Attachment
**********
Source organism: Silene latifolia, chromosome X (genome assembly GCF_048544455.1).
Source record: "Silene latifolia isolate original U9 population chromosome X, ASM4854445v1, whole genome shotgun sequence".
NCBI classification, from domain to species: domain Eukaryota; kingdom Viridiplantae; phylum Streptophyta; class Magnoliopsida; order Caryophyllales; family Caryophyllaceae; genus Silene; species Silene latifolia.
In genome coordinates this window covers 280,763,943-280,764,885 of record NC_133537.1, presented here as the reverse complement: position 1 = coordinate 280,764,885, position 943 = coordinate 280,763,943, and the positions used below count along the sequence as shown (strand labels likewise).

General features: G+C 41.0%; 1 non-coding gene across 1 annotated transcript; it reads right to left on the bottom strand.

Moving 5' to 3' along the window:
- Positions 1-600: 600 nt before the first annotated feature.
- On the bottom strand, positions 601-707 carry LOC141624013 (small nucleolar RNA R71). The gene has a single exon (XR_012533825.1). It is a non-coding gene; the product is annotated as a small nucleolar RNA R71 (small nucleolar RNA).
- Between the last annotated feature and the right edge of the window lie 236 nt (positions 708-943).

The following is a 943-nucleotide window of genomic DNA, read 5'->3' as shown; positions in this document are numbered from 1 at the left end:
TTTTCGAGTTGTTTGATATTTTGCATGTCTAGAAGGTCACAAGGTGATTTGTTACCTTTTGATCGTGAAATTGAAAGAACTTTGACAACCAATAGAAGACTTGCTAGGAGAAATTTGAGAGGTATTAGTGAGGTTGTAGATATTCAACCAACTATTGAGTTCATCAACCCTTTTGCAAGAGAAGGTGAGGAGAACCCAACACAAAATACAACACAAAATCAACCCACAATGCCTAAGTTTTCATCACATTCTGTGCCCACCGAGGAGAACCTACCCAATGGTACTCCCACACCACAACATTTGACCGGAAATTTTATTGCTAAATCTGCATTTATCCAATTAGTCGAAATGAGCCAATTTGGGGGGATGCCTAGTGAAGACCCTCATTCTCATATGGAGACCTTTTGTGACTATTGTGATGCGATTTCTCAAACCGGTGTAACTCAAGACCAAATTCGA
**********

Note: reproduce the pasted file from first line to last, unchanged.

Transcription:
Source organism: Silene latifolia, chromosome X (genome assembly GCF_048544455.1).
Source record: "Silene latifolia isolate original U9 population chromosome X, ASM4854445v1, whole genome shotgun sequence".
NCBI classification, from domain to species: domain Eukaryota; kingdom Viridiplantae; phylum Streptophyta; class Magnoliopsida; order Caryophyllales; family Caryophyllaceae; genus Silene; species Silene latifolia.
In genome coordinates this window covers 280,763,943-280,764,885 of record NC_133537.1, presented here as the reverse complement: position 1 = coordinate 280,764,885, position 943 = coordinate 280,763,943, and the positions used below count along the sequence as shown (strand labels likewise).

General features: G+C 41.0%; 1 non-coding gene across 1 annotated transcript; it reads right to left on the bottom strand.

Moving 5' to 3' along the window:
- Positions 1-600: 600 nt before the first annotated feature.
- On the bottom strand, positions 601-707 carry LOC141624013 (small nucleolar RNA R71). The gene has a single exon (XR_012533825.1). It is a non-coding gene; the product is annotated as a small nucleolar RNA R71 (small nucleolar RNA).
- Between the last annotated feature and the right edge of the window lie 236 nt (positions 708-943).

The following is a 943-nucleotide window of genomic DNA, read 5'->3' as shown; positions in this document are numbered from 1 at the left end:
TTTTCGAGTTGTTTGATATTTTGCATGTCTAGAAGGTCACAAGGTGATTTGTTACCTTTTGATCGTGAAATTGAAAGAACTTTGACAACCAATAGAAGACTTGCTAGGAGAAATTTGAGAGGTATTAGTGAGGTTGTAGATATTCAACCAACTATTGAGTTCATCAACCCTTTTGCAAGAGAAGGTGAGGAGAACCCAACACAAAATACAACACAAAATCAACCCACAATGCCTAAGTTTTCATCACATTCTGTGCCCACCGAGGAGAACCTACCCAATGGTACTCCCACACCACAACATTTGACCGGAAATTTTATTGCTAAATCTGCATTTATCCAATTAGTCGAAATGAGCCAATTTGGGGGGATGCCTAGTGAAGACCCTCATTCTCATATGGAGACCTTTTGTGACTATTGTGATGCGATTTCTCAAACCGGTGTAACTCAAGACCAAATTCGA